Now, the actual figure itself stood about six feet tall. But because it was elevated up on the eastside of a long rectangular reflecting pool Jesus seemed much larger than life. If you stood in the right place, and looked at your reflection in the water, it looked as if Jesus was embracing you. As you might imagine, it was a magnificent work of art, that quickly became the church’s pride and joy.
Once a year, for Easter, volunteers would draped Jesus with white linen and adorned the edges of the reflecting pool with beautiful and fragrant Easter lilies. At the sunrise service, the congregation gathered around it to worship, always amazed at how the rising sun would make the silhouette of Jesus both blinding and alive.
As the years went on, and the town began to grow and generations changed over, the statue became less prominent, almost invisible. Yet, when people called the church office, the secretary would say, “Just look for the statue of Jesus welcoming you home.”
Still, beautiful as it was, the statue could not stop the effects of time and progress. Smog stains, tree sap, the dirt and grim of modern life could only hide the cracks for so long.
When the homeless claimed the pool as their own personal bath, the church let the water evaporate until the grand reflecting pool was nothing more than a swallow box that collected trash, graffiti, and the occasional rainwater.
Then one day, and sadly no ones exactly when, someone did something terrible. A vandal took a hammer to Jesus, smashing off both hands and part of his right arm.
In the midst of the hustle and bustle of the city, the heartbroken members gathered around empty pool to hold a prayer vigil. The only one who seemed to notice their sadness, was the humble face of Jesus that looked down on them.
But those gathered there could not see the grace that still lingered in his smile or the mercy that radiated from his eyes. All they saw were the broken outstretched arms that gave their Lord and Savior the appearance a homeless man seeking alms for himself.
Slowly and mournfully, the church community returned to worship as normal. But something was brewing underneath. There was an air of uneasiness and sadness. And soon a bigger problem began to surface. The statue that once defined the heart and soul of who they were, and how they wanted to be seen in the community, had begun to redefine them.
They began to see themselves as aging, broken, and overlooked by the community at large. No longer did they have the prominence they once had. No longer were people being drawn to their worship. They began to feel like beggars themselves, desperately trying to get the world’s attention to rescue them.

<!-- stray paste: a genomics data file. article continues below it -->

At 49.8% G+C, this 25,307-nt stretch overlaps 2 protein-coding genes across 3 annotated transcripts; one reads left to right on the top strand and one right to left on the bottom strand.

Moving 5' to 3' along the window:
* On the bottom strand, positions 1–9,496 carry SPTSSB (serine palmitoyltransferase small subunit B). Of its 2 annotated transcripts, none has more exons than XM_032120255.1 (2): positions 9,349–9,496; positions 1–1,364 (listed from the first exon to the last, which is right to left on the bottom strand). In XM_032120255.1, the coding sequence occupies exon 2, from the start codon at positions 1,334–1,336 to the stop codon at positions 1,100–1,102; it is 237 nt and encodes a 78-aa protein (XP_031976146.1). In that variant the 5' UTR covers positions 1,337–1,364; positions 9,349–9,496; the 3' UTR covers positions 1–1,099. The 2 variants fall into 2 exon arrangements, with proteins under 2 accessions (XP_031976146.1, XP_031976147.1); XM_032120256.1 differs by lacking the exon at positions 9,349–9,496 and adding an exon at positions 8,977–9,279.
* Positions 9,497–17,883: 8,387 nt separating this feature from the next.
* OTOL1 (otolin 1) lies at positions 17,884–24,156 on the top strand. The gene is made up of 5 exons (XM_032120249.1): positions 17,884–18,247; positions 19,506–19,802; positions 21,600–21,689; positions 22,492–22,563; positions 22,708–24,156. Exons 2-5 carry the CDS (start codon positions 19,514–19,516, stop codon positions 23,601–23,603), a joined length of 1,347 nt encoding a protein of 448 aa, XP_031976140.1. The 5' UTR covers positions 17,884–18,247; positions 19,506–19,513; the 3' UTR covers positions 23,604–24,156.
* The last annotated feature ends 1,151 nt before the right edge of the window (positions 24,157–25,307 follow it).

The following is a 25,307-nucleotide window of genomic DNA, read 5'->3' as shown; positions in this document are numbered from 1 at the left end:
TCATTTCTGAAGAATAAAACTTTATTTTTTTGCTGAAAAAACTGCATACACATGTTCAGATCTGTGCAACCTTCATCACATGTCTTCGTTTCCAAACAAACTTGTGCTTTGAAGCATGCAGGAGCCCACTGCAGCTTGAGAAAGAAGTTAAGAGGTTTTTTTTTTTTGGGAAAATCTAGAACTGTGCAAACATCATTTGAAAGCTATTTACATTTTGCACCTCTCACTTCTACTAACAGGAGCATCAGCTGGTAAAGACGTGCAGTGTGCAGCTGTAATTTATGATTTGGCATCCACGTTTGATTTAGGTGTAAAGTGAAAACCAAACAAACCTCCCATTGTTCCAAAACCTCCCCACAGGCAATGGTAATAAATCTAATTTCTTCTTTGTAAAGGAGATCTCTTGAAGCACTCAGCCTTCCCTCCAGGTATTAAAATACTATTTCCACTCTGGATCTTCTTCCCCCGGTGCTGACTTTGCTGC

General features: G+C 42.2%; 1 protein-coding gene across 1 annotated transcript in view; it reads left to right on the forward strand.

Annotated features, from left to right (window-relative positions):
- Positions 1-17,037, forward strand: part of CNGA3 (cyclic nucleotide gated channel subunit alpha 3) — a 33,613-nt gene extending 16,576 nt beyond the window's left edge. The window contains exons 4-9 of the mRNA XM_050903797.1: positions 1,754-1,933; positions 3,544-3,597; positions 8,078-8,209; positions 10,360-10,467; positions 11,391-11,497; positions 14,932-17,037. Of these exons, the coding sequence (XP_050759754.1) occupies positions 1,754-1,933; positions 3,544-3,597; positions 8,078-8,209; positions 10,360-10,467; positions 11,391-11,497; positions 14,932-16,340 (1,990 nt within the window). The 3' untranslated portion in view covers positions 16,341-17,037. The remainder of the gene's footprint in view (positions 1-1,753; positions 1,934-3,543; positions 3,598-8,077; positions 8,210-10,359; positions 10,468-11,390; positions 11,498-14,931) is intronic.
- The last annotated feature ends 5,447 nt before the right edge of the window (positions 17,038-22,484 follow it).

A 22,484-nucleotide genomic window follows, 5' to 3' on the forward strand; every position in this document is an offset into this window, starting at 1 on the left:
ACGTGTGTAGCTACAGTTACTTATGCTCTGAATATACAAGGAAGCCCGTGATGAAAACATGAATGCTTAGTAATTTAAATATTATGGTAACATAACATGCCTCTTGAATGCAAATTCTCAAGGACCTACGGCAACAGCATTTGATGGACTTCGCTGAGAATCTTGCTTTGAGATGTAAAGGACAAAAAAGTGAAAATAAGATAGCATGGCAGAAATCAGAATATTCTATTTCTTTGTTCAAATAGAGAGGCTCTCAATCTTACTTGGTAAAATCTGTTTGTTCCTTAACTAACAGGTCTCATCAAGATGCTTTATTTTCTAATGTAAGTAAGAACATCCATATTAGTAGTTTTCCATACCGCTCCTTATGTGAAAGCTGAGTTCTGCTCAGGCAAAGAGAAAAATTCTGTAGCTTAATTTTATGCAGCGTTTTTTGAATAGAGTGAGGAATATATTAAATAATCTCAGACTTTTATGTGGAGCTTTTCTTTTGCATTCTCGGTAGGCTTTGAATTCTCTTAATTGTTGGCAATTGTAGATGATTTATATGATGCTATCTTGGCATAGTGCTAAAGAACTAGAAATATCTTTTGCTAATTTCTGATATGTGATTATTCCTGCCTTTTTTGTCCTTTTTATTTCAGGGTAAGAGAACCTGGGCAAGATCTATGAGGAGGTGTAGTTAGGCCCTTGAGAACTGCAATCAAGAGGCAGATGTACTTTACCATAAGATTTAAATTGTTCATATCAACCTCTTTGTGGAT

The people did not know what to do anymore. And so they did what they have always done. They formed a committee. Their first order of business was the obvious. And quickly they voted unanimously to hold a fundraiser to repair the statue to its full glory. They were going to save Jesus, no matter the cost.
For the next month, the volunteers spent hour after long hour making the preparations for the fundraiser. They made flyers to help get the word out. They visited the local business and gathered donations for a silent auction. They even convinced a well-known caterer to donate her professional time as a way to draw more people from the community.
Yet a week before the big event, the minister, who had been mostly silent on this issue, stood at the pulpit and said that the fundraiser would not happen and declared that the necessary repairs would not be made. Instead he said, “We will become the hands of Jesus.”
This story is a good reminder that the church is not a building, any more than it is a statue. The church is the people. And if we want the world to notice us, then we must become the centerpiece, God’s pride and joy in our community.
In his letter to the Galatian churches, Paul reminds the people that race, gender, or social status will no longer define or divide God’s people, because we have been united as one holy body through Christ Jesus. Through our baptism, we have been filled with the Holy Spirit and ordained to continue Jesus’ ministry. We cannot forget that just as we rely on God for help, so too does God rely on us.
In his final words to his disciples Jesus said, “Go and make disciples, baptizing them and teaching them to bear the fruits that I have shown you.” As Paul writes, “Through love become slaves to one another.”